A few months back, Rebecca Etchen Peters headed to Brays Island in South Carolina for a sporting clays weekend with a group from Garden & Gun magazine. Not only was Etchen Peters the force behind the development of our original Sport Shop line, she’s also no rookie when it comes to the shooting sports, with four generations of champion shooters in her family lineage. But spending a weekend with just the ladies in a hospitable Southern setting provided a different experience in what is a very male-dominated pastime. The full story of the trip ran in Garden & Gun, but this is her personal report.
Words by Rebecca Etchen Peters, top image courtesy of Garden and Gun, Sophie Treppendahl; Other images courtesy of Rosemary Dinkins
I met Rebecca Darwin, the founder and CEO of Garden & Gun, years ago, before the magazine ever published its first issue. She had an idea for a magazine that was not like any typical magazine in the sporting industry. It would bridge all things Southern lifestyle: food, drink, dogs, field, music. Like it is with a lot of women in the male-dominated hunting industry, we kept in touch over the years, both of us with heads down in work and life. This past April, when I was invited by Rebecca and Garden & Gun to a ladies’ shooting event at Brays Island Plantation in South Carolina, I knew that I couldn’t miss it.
A group of around 20 ladies met on the beautiful grounds of Brays Island Plantation, outside Charleston, on a perfect Thursday morning. After breakfast and a safety orientation, we split into groups of four to head out into the sporting clays range. As expected, the course was beautiful, and we all had a lovely and safe time being outside in such a stunning place on a perfect day. The ladies were of all skill levels, and from all different walks of life and regions of the country. The day became all about cheering each other on, and bonding over our love for the sport.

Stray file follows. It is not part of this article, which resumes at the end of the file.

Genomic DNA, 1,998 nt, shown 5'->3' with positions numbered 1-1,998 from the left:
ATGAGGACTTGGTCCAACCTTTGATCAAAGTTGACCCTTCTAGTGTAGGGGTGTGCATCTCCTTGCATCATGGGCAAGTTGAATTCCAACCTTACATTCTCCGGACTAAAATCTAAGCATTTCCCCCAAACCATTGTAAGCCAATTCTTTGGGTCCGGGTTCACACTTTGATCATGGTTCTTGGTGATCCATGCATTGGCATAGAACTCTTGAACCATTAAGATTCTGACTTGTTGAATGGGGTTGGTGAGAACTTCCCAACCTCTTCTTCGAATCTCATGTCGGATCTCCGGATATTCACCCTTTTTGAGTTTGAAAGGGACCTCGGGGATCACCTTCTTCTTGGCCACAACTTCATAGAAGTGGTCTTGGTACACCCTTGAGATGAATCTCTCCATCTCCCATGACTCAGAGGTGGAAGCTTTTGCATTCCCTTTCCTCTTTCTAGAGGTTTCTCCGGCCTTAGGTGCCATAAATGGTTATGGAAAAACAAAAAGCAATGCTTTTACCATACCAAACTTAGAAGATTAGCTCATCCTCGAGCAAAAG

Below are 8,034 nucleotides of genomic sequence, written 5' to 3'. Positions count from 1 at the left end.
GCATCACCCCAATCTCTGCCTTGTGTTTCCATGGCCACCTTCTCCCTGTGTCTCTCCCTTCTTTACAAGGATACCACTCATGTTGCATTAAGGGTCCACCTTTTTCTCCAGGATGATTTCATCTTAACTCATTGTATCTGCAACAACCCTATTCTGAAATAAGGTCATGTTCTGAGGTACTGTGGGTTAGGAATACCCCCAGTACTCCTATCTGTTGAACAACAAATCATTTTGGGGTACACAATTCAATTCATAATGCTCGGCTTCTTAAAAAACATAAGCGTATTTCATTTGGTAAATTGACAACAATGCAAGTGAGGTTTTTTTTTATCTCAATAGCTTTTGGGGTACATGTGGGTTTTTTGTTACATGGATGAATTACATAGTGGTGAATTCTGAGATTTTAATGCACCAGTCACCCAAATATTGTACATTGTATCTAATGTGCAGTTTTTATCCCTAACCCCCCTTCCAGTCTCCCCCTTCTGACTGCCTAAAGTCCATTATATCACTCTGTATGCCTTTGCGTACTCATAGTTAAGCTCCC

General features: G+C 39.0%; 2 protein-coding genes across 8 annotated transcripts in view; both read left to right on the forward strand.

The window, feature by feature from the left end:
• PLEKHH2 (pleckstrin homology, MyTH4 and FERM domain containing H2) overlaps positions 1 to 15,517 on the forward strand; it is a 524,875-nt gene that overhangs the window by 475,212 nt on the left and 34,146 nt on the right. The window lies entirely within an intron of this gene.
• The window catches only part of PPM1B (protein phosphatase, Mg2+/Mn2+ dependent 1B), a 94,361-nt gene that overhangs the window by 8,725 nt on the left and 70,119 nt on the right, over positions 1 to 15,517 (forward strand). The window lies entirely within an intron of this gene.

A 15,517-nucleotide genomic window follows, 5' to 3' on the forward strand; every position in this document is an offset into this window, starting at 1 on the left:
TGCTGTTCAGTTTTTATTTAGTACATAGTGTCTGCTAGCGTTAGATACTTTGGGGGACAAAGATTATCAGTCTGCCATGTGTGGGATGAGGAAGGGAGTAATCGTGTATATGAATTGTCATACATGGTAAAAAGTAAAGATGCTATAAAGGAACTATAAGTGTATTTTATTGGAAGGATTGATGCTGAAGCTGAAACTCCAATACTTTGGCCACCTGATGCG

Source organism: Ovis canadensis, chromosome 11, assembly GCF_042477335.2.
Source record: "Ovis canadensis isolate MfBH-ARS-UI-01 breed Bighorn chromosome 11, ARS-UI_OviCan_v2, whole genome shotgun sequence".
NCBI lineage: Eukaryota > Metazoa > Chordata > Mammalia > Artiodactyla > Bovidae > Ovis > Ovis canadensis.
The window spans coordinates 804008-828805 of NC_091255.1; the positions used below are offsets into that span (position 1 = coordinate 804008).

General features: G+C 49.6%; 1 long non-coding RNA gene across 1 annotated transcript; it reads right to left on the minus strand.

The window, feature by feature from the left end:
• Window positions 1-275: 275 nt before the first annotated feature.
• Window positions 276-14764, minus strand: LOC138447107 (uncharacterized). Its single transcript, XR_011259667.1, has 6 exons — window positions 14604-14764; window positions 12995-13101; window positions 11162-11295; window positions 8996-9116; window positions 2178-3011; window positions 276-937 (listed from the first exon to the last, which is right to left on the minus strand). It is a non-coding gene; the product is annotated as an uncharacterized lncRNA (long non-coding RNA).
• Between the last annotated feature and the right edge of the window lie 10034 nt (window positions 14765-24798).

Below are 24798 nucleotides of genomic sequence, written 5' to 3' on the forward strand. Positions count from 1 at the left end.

Much like golf, each sporting clays course is different. There are similar targets and shots on all courses, but each course has its own landscape and backgrounds. There can even be large variations within the same course, as you move station to station. We had differing levels of ability, and some newer shooters in my squad, so we spent a lot of time also chatting. We talked about women’s specific product needs, and fit issues, and tricks for bettering your score. Since only one person shoots at a time on your squad, a lot of camaraderie is displayed. One of the newer shooters asked each of us, “What do you say to yourself to get ready before you call ‘pull’ when it is your turn to shoot?” My response was, of course, “Keep your head down, Rebecca”
“Keep your head down, Rebecca.” I have been hearing those words for many years…from my father, my grandfather, my brother, my mother, my husband, and most often, myself. Having spent a lot of time with shooters and hunters throughout my life and career, it is also a common answer when you just cannot understand why you are missing a clay target. It also has applied to anything that you set your eyes on, or your mind to, even off the range. Of course, it is the last thing I say to myself. And it is easy for shooters of all ages to understand because, like any sport, you need to keep your head down.
We had a lovely lunch and gathering afterward, and in true Garden & Gun fashion, the event was simply impeccable. All of the women were as lovely, warm, and hospitable as you could imagine. For a magazine that prides itself on Southern hospitality, charm, and all things welcoming, the crowd and venue could not have been more suitable.
As someone who has shot and hunted my entire life, I always love hanging out with old friends and meeting other women who enjoy the same activities. Events like this remind me that I have met most of my dearest friends through shooting or hunting. The women I continue to meet through shooting or hunting end up being friendships that last way longer than the day or weekend on which they began. And we often remind each other to keep our heads down.
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